A test carried out by the BBC has found that a job seeker with an English name was offered triple the number of interviews than an identical applicant with a Muslim name. The test found that a CV with the name Adam gained 12 interviews from 100 job opportunities whilst a CV with the name Mohamed was only offered four. This test highlights the issue of religious discrimination in the workplace; an unlawful act which appears to still be occurring against religious groups including Muslims. Employers need to be acting proactively and positively to ensure this is not taking place in their business.
The recruitment process is often an unexpected area where discrimination happens, however, the Equality Act 2010 provides equal protection for those applying for employment as those already employed. It is vital that employers recognise this and are not making any discriminatory decisions during recruitment. As this test shows, names supplied on application forms should not be used to filter applicants based on how English the name sounds or the perceived religion of the person. All recruitment decisions should be based on the needs of the job role or the criteria set out in the person specification and those carrying out the process should be trained on correctly carrying this out. A simple way of removing the potential for any religious discrimination based on names is to carry out 'name-blind' recruitment; where the name is simply removed. This allows those making the decision to focus solely on the skills, qualifications and experience outlined in the application.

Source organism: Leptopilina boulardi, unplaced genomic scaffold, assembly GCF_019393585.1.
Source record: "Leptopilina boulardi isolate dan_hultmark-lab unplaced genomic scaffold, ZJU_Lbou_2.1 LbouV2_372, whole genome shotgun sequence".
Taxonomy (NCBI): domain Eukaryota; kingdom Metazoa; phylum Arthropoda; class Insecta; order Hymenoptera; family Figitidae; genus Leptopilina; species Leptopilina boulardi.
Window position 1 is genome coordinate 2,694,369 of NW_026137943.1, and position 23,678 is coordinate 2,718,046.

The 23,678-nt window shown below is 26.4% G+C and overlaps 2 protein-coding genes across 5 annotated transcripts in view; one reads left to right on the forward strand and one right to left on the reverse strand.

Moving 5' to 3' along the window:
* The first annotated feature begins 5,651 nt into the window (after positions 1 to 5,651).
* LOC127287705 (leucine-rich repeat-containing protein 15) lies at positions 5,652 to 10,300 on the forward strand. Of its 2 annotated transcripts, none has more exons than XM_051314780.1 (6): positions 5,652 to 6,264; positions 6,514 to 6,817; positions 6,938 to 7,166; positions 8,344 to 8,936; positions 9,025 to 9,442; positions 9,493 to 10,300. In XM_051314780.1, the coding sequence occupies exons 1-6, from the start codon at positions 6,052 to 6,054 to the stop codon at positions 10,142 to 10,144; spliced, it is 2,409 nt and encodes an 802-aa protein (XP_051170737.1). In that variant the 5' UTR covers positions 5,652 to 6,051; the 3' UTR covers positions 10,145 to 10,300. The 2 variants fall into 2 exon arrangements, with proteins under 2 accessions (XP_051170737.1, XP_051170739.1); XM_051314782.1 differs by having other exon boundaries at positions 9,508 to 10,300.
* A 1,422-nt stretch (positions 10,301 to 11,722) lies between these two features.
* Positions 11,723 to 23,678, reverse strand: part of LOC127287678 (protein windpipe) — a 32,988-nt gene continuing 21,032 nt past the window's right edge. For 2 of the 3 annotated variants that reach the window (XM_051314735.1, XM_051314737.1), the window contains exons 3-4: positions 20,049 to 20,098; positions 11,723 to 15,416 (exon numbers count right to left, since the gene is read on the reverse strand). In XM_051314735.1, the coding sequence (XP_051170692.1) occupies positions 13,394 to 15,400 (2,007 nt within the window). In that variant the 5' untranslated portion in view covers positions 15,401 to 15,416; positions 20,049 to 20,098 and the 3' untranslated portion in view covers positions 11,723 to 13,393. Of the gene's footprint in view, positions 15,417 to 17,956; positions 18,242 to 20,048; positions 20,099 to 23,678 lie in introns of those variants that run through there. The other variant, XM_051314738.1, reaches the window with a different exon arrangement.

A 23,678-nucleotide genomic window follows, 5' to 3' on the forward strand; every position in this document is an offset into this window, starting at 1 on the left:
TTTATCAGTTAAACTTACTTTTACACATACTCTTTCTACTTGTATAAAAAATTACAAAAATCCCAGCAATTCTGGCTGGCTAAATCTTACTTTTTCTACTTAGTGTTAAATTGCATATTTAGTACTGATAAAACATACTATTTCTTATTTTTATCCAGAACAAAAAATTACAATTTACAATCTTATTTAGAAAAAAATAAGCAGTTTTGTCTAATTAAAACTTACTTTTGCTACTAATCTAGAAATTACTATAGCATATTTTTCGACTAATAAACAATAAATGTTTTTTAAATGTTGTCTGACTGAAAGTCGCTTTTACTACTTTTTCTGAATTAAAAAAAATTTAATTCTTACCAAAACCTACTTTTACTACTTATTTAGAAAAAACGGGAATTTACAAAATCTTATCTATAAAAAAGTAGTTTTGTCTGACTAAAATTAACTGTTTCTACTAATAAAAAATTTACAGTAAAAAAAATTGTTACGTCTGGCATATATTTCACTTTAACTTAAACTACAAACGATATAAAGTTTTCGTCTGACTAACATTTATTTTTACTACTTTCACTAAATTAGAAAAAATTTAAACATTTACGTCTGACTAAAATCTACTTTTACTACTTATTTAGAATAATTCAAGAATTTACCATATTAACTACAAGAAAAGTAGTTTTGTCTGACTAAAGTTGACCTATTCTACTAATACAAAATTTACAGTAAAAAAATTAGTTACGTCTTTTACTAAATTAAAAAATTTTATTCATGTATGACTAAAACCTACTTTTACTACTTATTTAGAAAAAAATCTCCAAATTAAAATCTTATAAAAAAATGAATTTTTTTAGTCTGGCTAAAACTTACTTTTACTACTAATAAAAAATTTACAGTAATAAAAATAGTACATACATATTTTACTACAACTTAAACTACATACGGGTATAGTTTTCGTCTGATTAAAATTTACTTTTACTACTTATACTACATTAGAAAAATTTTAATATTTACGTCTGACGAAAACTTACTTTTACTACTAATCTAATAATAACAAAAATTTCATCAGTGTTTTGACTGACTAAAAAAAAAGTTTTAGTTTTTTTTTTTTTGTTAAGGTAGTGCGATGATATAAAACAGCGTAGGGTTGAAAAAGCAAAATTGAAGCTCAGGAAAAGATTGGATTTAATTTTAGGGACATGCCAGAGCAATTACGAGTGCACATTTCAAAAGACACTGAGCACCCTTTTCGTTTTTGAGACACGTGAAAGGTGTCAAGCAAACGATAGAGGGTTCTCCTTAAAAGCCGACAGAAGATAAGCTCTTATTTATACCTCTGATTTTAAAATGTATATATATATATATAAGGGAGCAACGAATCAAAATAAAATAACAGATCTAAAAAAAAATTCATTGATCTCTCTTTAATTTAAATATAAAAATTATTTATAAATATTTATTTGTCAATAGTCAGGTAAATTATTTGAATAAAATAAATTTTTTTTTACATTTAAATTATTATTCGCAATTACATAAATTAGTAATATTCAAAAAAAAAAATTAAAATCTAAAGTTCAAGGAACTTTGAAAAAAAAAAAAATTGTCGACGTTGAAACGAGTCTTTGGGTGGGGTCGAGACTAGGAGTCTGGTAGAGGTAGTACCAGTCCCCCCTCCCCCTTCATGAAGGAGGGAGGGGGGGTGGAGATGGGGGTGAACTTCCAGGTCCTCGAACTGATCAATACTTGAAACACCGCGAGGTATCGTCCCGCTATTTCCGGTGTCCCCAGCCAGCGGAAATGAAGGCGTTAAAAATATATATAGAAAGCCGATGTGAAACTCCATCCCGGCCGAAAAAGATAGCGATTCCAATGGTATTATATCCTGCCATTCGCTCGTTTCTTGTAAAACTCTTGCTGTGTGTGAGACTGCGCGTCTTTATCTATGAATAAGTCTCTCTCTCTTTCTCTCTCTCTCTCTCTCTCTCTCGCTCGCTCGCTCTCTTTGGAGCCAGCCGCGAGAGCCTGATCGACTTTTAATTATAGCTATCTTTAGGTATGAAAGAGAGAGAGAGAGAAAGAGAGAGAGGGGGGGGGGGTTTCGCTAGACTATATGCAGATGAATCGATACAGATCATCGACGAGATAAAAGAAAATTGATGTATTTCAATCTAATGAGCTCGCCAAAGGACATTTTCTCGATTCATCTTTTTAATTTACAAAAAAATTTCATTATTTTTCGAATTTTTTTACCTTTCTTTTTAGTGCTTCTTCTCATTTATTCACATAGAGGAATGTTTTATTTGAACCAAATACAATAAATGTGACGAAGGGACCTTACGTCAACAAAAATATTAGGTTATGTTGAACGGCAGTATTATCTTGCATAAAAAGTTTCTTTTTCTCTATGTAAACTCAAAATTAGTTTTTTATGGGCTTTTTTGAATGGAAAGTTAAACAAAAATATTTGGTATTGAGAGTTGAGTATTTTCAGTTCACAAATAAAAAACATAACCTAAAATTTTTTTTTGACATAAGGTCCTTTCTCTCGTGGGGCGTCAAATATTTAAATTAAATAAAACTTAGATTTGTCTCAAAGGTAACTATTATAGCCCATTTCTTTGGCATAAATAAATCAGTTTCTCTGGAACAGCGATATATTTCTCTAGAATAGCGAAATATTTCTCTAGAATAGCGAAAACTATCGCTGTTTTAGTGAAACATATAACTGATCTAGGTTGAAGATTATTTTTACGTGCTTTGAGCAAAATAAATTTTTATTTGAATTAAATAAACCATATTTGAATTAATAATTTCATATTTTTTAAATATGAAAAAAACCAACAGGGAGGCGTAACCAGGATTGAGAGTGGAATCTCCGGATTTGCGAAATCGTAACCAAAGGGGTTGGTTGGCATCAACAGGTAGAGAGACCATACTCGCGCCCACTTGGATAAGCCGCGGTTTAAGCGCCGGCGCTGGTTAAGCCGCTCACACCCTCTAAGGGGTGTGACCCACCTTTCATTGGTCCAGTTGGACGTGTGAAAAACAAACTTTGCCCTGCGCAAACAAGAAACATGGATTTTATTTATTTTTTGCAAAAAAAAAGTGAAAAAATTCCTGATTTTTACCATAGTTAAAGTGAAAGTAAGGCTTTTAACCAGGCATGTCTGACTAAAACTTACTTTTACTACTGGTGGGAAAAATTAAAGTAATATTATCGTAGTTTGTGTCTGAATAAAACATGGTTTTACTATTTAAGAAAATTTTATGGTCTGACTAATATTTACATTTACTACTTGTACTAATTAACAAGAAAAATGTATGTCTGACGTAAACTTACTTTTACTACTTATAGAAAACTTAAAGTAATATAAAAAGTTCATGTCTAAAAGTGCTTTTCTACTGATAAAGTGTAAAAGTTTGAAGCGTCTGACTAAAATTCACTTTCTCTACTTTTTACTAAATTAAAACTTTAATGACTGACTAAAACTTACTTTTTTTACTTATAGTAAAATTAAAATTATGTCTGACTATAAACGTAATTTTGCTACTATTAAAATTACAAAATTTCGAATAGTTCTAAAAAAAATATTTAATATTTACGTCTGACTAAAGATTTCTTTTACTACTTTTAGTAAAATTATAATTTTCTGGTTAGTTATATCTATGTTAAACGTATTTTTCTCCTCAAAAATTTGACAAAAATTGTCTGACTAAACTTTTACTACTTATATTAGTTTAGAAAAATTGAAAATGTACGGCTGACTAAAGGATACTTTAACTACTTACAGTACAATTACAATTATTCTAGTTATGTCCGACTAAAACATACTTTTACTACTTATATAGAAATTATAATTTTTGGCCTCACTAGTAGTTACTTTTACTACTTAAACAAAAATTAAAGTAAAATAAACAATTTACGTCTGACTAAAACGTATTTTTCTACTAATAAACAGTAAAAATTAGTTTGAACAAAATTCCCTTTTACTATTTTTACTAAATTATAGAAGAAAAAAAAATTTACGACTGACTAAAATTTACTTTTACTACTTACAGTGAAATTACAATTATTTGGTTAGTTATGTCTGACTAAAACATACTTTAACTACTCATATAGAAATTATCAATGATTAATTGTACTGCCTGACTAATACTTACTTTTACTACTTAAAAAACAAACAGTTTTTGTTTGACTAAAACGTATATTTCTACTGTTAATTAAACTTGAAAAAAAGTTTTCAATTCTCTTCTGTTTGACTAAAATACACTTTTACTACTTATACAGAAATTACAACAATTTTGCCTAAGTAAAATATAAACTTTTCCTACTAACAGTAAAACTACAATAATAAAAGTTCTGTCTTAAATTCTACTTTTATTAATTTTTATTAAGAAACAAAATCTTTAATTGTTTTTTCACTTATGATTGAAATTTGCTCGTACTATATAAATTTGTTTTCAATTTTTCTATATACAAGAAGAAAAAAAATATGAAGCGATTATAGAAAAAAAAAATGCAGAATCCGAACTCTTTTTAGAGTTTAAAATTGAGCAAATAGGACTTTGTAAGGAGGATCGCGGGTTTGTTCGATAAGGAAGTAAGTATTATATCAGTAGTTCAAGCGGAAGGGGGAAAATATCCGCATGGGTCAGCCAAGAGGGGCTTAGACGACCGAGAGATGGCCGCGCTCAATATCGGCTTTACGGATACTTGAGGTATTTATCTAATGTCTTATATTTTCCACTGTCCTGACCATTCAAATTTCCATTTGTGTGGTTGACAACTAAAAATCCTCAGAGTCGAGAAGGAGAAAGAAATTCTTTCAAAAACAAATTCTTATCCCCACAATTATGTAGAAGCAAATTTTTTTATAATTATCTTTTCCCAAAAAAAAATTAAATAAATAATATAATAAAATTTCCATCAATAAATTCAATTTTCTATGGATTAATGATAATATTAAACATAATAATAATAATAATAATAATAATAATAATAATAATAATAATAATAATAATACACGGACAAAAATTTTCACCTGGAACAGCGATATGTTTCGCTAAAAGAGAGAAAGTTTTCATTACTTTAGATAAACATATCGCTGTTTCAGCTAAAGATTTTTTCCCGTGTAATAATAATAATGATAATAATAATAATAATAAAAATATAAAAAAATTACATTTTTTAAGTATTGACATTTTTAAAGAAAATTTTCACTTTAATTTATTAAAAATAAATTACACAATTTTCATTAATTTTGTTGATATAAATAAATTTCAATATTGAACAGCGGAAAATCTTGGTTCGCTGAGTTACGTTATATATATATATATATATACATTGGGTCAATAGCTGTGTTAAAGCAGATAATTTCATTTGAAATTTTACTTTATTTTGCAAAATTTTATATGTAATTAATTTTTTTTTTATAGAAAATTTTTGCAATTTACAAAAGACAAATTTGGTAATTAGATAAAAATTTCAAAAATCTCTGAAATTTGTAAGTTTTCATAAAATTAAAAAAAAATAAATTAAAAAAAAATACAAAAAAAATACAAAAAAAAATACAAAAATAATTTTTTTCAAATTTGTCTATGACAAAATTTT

Discrimination can occur in the workplace without employers being aware of this, however, this is no excuse. Employers need to ensure they are adequately training staff on what is and isn't acceptable, from recruitment decisions to everyday conversations to dismissal procedures. Carrying out diversity and equality training will also allow members of staff to understand the qualities and advantages of having a diverse workforce. Having an effective equality policy is also useful as a way of communicating the correct standards of behaviour to all members of staff. However, it is important this isn't just tucked away in a handbook and everyone has located and read the policy, including any updated versions.
It is important that, regardless of how much time and training is put in to making sure racial discrimination does not occur, when discrimination does happen this is tackled immediately and appropriately. Having a proactive culture will reduce the likelihood of discrimination happening because those suffering feel able to come forward about their experience and those who carry this out are aware that this will be acted on. Any complaints of racial discrimination need to be handled properly and in a timely manner with formal disciplinary sanctions being imposed against the perpetrators as reasonable in the circumstances.